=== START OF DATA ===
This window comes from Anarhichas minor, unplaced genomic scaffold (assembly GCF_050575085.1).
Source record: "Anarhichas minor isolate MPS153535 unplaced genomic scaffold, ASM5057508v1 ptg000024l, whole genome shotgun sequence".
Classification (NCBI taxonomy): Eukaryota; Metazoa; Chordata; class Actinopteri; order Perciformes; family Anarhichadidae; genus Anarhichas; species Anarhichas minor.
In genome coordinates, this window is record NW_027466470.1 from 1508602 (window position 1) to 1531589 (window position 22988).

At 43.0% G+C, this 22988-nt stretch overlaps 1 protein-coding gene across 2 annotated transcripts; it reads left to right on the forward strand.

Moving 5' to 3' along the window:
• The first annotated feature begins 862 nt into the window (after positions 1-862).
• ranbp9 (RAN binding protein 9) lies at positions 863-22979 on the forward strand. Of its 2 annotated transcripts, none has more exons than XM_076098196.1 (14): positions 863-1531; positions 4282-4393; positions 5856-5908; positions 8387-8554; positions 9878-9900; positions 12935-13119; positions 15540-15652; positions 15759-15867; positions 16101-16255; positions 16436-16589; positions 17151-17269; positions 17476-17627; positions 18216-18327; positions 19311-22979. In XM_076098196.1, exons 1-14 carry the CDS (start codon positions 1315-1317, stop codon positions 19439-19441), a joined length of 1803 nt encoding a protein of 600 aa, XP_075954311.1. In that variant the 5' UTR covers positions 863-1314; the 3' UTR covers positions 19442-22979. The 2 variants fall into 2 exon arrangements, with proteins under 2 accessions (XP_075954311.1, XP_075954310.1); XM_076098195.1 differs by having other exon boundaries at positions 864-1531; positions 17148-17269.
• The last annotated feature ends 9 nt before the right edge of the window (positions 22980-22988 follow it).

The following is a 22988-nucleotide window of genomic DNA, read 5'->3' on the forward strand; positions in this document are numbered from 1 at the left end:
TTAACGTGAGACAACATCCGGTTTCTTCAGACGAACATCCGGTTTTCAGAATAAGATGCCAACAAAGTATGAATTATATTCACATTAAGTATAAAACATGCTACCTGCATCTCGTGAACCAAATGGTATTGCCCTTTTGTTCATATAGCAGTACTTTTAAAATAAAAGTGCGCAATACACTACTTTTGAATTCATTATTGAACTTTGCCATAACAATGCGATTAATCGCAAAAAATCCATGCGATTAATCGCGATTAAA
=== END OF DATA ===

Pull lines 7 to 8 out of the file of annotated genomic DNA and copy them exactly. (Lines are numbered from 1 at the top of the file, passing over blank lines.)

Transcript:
• The first annotated feature begins 862 nt into the window (after positions 1-862).
• ranbp9 (RAN binding protein 9) lies at positions 863-22979 on the forward strand. Of its 2 annotated transcripts, none has more exons than XM_076098196.1 (14): positions 863-1531; positions 4282-4393; positions 5856-5908; positions 8387-8554; positions 9878-9900; positions 12935-13119; positions 15540-15652; positions 15759-15867; positions 16101-16255; positions 16436-16589; positions 17151-17269; positions 17476-17627; positions 18216-18327; positions 19311-22979. In XM_076098196.1, exons 1-14 carry the CDS (start codon positions 1315-1317, stop codon positions 19439-19441), a joined length of 1803 nt encoding a protein of 600 aa, XP_075954311.1. In that variant the 5' UTR covers positions 863-1314; the 3' UTR covers positions 19442-22979. The 2 variants fall into 2 exon arrangements, with proteins under 2 accessions (XP_075954311.1, XP_075954310.1); XM_076098195.1 differs by having other exon boundaries at positions 864-1531; positions 17148-17269.